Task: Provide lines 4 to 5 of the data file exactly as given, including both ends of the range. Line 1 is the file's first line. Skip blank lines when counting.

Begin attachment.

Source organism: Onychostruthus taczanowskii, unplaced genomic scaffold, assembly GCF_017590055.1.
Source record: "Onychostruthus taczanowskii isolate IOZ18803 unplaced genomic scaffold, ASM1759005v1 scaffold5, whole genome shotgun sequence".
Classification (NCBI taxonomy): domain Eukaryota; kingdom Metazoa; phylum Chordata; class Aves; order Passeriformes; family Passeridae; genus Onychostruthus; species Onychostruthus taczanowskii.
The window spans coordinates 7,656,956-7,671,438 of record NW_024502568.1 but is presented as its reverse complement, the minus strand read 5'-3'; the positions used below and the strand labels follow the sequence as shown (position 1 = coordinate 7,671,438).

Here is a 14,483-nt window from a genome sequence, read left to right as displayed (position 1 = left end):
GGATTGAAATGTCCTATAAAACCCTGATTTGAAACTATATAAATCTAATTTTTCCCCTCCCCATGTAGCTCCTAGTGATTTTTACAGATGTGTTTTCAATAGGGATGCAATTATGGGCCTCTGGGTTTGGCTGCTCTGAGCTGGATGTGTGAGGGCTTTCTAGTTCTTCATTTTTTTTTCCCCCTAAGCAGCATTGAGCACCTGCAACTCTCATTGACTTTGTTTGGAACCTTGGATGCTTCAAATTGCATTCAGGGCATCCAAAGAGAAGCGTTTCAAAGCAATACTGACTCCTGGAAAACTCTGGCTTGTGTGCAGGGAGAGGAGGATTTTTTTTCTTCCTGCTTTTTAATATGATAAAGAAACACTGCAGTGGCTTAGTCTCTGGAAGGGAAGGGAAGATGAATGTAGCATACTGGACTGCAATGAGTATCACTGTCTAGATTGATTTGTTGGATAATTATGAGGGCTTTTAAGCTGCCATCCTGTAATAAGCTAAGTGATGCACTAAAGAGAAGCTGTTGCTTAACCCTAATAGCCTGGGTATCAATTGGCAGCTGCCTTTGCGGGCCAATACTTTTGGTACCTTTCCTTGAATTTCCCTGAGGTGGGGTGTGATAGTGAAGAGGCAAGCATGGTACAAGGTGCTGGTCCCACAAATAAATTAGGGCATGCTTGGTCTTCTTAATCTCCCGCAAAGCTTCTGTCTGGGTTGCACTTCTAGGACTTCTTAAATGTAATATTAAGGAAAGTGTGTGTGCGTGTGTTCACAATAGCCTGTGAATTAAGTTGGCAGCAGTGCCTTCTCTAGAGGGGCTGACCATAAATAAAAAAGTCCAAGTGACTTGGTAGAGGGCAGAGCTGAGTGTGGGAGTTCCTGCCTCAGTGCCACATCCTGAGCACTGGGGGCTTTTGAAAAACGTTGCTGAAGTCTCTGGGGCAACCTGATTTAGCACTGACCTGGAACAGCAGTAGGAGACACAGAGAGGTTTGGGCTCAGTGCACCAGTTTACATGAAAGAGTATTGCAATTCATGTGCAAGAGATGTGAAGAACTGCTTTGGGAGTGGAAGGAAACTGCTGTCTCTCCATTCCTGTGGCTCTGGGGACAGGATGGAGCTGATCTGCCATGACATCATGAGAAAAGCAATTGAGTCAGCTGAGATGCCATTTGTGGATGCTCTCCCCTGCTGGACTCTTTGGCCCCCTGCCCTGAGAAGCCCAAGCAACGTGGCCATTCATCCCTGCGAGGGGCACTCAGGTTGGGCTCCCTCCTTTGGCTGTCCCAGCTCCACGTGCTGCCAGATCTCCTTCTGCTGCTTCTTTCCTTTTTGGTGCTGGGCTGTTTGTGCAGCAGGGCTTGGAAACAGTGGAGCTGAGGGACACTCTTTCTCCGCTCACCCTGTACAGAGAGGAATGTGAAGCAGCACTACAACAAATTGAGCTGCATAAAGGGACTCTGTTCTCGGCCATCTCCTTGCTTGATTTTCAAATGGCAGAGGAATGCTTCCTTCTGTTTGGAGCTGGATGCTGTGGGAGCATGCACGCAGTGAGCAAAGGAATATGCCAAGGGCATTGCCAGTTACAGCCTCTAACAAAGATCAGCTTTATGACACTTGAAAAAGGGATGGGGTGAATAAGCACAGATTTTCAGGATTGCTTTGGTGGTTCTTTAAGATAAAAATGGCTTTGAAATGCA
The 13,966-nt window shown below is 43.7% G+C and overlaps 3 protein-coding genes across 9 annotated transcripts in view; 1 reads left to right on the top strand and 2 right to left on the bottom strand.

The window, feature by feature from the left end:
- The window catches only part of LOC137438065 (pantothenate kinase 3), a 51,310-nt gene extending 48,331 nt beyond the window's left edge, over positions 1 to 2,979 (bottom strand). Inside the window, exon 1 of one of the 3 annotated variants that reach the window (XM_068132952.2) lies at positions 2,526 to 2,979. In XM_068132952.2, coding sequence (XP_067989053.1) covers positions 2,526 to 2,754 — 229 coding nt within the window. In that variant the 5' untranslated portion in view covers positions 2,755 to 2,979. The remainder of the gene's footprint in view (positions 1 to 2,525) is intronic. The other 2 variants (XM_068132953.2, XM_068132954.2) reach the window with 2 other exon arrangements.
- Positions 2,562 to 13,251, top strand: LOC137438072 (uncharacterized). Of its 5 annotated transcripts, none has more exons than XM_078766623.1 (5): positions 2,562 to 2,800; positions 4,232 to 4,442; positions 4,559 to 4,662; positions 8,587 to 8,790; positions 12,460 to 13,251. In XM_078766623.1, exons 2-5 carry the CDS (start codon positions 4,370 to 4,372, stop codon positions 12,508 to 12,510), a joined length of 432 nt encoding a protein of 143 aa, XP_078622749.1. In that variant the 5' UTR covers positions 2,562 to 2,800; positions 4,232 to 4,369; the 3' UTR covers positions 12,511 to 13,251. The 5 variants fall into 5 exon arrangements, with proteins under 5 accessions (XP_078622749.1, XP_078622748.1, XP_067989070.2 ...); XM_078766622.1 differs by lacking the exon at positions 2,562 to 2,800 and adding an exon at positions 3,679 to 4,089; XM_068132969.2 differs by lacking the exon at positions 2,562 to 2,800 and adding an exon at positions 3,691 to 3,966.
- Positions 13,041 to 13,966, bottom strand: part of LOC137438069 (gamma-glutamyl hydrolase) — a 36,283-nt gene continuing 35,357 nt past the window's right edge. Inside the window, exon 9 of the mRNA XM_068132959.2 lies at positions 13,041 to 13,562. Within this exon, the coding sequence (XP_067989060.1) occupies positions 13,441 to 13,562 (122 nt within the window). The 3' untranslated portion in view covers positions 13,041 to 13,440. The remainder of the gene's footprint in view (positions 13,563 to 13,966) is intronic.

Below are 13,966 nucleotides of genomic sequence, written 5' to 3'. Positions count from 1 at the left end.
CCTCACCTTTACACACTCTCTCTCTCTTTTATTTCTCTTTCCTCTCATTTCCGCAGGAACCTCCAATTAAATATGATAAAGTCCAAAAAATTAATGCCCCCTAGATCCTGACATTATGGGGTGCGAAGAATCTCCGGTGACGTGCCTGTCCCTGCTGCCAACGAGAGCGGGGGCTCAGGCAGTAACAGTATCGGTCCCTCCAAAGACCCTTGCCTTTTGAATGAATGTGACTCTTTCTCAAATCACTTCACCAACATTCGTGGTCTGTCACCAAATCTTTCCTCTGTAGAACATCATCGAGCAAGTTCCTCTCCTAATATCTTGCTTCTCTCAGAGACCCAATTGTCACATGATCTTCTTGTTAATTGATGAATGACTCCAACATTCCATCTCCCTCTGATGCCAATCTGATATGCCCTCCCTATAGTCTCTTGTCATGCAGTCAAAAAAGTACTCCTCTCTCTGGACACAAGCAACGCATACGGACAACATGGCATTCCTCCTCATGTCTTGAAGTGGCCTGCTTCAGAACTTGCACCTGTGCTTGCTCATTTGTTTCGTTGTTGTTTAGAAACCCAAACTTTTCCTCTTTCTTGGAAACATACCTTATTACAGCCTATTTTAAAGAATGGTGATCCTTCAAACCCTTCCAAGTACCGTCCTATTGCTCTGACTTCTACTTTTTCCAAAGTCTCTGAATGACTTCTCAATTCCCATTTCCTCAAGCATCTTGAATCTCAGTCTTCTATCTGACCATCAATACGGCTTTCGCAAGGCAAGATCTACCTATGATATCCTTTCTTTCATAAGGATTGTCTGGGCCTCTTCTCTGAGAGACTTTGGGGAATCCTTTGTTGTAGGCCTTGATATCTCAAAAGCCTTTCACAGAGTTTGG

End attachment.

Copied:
The window spans coordinates 7,656,956-7,671,438 of record NW_024502568.1 but is presented as its reverse complement, the minus strand read 5'-3'; the positions used below and the strand labels follow the sequence as shown (position 1 = coordinate 7,671,438).

Here is a 14,483-nt window from a genome sequence, read left to right as displayed (position 1 = left end):